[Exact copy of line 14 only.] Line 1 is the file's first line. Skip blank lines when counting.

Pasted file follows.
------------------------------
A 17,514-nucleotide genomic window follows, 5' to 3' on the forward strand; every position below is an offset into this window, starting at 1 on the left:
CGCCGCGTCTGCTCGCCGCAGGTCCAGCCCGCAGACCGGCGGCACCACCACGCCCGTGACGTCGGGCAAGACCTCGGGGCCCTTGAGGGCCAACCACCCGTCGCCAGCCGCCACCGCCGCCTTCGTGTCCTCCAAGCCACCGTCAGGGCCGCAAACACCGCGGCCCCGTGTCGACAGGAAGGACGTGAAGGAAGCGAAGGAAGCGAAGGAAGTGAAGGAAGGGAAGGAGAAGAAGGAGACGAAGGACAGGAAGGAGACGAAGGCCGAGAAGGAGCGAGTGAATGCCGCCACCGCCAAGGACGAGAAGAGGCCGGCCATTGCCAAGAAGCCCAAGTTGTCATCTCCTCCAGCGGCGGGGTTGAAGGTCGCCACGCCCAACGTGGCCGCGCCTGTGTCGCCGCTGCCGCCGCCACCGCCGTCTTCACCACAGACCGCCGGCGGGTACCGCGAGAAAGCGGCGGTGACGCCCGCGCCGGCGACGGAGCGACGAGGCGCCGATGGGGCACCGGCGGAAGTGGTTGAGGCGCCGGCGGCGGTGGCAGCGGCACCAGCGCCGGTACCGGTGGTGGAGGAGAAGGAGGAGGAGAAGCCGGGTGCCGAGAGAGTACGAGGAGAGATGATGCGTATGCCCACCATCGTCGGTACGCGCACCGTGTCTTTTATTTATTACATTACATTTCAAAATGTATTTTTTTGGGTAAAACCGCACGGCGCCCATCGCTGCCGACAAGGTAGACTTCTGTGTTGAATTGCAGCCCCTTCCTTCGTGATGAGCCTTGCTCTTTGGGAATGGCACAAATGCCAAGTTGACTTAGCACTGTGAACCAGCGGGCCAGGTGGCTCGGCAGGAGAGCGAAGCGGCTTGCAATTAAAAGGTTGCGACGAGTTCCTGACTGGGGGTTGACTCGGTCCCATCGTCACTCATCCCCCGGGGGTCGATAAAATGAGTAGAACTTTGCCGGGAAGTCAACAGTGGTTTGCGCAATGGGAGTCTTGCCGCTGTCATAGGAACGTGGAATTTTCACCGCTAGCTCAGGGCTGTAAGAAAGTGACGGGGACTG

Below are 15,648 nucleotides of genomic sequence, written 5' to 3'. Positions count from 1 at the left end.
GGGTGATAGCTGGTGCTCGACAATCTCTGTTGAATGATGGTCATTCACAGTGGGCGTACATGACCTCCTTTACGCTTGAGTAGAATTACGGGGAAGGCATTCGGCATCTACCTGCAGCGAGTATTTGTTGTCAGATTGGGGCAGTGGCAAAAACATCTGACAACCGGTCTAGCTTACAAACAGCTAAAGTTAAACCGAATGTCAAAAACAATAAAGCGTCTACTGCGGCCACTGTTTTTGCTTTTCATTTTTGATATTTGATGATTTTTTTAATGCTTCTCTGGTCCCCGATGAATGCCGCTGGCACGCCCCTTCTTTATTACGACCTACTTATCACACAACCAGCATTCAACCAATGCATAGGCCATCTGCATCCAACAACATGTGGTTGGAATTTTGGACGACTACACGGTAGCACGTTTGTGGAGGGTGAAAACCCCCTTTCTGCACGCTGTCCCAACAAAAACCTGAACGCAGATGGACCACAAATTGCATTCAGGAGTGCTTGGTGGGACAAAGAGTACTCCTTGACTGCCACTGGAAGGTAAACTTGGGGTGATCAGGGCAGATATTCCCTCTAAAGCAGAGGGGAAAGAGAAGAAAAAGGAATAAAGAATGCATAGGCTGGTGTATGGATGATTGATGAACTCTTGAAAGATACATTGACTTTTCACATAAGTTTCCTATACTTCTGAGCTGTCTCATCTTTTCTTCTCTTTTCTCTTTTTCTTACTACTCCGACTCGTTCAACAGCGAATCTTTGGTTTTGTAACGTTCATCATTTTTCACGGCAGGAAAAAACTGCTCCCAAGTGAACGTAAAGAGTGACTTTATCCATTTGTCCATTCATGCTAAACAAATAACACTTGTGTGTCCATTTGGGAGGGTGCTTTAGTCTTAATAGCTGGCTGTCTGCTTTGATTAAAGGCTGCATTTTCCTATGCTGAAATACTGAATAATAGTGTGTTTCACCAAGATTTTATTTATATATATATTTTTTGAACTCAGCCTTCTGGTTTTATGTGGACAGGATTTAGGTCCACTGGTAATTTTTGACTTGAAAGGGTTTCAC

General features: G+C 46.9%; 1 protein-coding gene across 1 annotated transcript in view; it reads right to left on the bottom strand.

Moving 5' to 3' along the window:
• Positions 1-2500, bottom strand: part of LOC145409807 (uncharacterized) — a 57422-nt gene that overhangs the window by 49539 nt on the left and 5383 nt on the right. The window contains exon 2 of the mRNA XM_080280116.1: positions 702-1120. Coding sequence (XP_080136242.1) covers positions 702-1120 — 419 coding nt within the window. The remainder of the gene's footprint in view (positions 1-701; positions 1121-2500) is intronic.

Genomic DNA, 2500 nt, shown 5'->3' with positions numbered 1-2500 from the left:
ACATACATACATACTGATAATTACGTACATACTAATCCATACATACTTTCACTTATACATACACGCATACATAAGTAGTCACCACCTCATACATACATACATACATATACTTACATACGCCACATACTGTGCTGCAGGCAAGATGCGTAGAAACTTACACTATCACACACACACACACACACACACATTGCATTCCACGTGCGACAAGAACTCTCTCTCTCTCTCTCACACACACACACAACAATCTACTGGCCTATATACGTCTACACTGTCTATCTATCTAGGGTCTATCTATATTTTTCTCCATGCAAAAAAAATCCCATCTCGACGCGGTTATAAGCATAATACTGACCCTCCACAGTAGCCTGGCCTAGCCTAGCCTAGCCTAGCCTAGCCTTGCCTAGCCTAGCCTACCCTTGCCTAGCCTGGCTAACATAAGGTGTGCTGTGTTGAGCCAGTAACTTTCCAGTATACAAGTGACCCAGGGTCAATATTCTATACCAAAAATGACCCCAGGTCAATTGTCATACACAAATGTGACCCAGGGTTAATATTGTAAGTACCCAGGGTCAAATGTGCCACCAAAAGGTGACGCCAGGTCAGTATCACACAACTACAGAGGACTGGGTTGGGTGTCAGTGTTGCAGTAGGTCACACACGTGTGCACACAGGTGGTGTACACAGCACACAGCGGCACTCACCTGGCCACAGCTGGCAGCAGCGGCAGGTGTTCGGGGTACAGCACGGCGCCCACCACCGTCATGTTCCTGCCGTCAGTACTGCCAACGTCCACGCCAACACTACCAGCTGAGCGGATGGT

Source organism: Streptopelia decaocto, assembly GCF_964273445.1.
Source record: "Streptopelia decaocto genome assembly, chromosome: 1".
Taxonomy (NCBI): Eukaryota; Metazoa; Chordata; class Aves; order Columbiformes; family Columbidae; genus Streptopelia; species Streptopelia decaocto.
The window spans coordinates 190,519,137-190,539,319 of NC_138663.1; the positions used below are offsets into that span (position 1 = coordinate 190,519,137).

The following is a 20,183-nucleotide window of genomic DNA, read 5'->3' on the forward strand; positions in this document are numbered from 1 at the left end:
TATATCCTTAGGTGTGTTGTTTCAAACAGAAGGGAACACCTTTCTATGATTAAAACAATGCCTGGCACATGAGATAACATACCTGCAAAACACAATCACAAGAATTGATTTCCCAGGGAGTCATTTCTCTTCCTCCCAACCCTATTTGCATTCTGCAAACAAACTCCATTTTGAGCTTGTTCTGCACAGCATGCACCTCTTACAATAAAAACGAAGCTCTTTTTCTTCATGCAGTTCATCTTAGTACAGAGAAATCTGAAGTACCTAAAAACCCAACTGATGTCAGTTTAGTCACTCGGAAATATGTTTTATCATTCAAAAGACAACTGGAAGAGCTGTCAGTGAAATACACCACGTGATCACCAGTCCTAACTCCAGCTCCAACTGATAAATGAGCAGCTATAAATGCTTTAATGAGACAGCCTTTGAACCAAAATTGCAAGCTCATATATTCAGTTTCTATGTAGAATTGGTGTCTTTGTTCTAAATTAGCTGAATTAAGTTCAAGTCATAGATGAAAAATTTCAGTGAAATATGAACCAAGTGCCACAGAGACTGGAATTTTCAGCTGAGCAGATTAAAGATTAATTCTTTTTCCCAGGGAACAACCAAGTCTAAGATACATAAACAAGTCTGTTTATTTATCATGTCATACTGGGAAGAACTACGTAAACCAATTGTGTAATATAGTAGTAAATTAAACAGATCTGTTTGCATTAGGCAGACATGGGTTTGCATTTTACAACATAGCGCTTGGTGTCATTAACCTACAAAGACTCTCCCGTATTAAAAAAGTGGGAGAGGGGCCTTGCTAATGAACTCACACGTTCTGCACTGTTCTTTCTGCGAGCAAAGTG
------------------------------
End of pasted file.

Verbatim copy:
The following is a 20,183-nucleotide window of genomic DNA, read 5'->3' on the forward strand; positions in this document are numbered from 1 at the left end: